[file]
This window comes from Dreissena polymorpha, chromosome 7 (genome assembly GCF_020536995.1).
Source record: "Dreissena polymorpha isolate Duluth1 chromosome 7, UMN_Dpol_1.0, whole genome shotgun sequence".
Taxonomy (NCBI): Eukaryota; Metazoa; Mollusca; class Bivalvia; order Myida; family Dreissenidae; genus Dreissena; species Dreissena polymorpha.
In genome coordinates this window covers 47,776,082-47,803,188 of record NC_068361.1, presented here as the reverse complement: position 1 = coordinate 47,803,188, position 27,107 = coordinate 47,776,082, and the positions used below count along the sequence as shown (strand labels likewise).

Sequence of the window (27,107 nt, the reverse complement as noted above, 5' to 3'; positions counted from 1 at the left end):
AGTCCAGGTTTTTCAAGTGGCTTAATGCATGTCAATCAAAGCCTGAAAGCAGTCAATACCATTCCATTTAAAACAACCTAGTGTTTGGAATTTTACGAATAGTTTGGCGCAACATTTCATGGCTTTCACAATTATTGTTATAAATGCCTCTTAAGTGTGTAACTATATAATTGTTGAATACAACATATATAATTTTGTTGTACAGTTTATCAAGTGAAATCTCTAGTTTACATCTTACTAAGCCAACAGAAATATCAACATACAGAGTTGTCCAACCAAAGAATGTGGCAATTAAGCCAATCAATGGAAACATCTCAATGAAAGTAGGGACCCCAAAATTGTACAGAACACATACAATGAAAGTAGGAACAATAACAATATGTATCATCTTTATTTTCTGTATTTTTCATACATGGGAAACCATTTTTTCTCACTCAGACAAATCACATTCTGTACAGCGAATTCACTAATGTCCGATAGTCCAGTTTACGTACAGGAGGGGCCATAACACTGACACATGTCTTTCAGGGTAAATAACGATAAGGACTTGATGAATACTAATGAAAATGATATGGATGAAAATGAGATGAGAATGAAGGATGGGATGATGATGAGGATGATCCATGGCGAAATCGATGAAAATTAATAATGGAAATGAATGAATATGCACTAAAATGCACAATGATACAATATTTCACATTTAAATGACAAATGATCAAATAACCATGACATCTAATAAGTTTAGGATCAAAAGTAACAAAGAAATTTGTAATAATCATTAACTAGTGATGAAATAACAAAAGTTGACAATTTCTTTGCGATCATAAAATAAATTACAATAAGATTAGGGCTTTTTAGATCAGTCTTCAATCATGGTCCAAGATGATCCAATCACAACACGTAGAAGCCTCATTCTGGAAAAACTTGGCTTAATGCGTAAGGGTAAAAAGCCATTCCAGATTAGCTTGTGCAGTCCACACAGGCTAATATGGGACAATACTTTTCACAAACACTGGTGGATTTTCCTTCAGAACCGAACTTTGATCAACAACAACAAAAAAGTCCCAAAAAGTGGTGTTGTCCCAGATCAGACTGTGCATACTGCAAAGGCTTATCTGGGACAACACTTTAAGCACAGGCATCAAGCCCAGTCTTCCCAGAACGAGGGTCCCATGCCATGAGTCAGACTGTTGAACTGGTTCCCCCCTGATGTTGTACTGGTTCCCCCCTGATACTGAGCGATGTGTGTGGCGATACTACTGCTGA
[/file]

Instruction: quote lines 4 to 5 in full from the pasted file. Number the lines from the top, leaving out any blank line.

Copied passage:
In genome coordinates this window covers 47,776,082-47,803,188 of record NC_068361.1, presented here as the reverse complement: position 1 = coordinate 47,803,188, position 27,107 = coordinate 47,776,082, and the positions used below count along the sequence as shown (strand labels likewise).

Sequence of the window (27,107 nt, the reverse complement as noted above, 5' to 3'; positions counted from 1 at the left end):